Farris Mitchell Scholarship sets student on path to success
Dezee Virella well remembers receiving the Farris Mitchell Scholarship in 2008.
Then a senior at the High School of Science and Technology, Virella was making plans for college, and heard about the scholarship from one of its founders – Springfield Housing Authority Youth Engagement Coordinator Jimmie Mitchell. Her success at being selected for the $500 gift made all the difference as she began studying that fall at Fayetteville University in North Carolina.
“That scholarship helped me tremendously,” Virella said. “It helped pay for my books at the beginning. It basically helped me get through the beginning and cover a cost that was going to be very expensive for me.”
Now 28, Virella has come a long way. She earned a bachelor degree in marketing and business administration, graduating magna cum laude, and is now poised for a master’s degree in business administration from the same school. She will have that program complete in May.
And she is working as a senior specialist in banking and insurance at the USAA Bank, which provides financial services and insurance for active and retired military personnel, along with their families. Her master’s degree ensures her star will continue to rise there.
Virella said her secret to success boils down to a tremendous work ethic, and a will to always reach for new goals. She met recently with members of the Robinson Gardens Youth Group, which Mitchell runs, and offered advice.
“I would say stay focused, no matter what your obstacles are,” she said. “If you keep your eyes on it, it will happen.”
Virella is the 13th of 27 recipients of the Farris Mitchell Scholarship, launched in 1995 by Jimmie Mitchell and his nine siblings shortly after their father died the prior year. The Farrris and Julia Mitchell raised their children in an SHA family development, Riverview Apartments, where the patriarch was known for his dedication to ensuring that his own children – along with many in the neighborhood – understood the importance of education.
The result was that all the Mitchell children finished high school, and most went on to college. Jimmie Mitchell, the eldest, retired several years ago after a career as an educator, most recently a counselor at Roger L. Putnam Vocational Technical Academy.
The scholarship is now funded and run by the SHA, with Mitchell taking the lead in encouraging eligible Springfield high school seniors – they must live in public housing or have an SHA-administered rental assistance voucher – to apply. Each spring, two students are selected for the scholarship, now worth $1,000 each.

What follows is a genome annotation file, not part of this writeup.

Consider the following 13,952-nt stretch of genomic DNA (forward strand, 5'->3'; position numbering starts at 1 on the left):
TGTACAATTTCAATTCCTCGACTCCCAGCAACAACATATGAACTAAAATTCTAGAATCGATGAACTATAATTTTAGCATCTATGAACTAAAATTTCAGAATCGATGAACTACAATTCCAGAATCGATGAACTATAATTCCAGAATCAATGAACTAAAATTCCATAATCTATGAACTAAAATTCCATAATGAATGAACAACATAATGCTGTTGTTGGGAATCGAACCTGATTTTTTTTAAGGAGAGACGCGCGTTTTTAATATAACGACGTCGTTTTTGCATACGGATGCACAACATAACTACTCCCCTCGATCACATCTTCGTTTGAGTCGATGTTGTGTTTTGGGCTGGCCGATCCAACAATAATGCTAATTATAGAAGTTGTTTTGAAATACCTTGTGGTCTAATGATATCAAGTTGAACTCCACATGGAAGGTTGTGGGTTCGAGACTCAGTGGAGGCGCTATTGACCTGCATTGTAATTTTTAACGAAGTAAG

Mitchell said Virella was always a standout person. They met as participants in the Entrepreneurial Institute at Springfield Technical Community College. Mitchell received support in his former business running a summer ice cream truck, and Virella ran ‘Dezee’s Personalized Umbrellas’, starting at the young age of 12. She stopped after a few years to focus on her school work and get ready for college, but the determination to do well stuck.
And it was Mitchell who told her about the scholarship, urging her to apply when she was a senior.
Said Mitchell: “Dezee was an amazing person from the first time I met her. I knew she’d do well, and I’m so excited now to see one of our scholarship recipients doing good things in her life. This is really good for our kids now to see. She’s a great example.
“You don’t know how it makes me feel to see her succeeding, with the little bit we gave her,” he added.
Virella, who grew up in a rental assistance subsidy apartment, said she also got a strong push to do well from her mother, Kim Rivera. As the youngest of three children, Virella watched her mother push each child to do their best, and to reach for more and better.
Rivera said, “As parents, we can only hope that our children listen to us. Dezee actually did that. She made it. That all happened because she realized that education is the key.”
Virella now lives in Colorado Springs.
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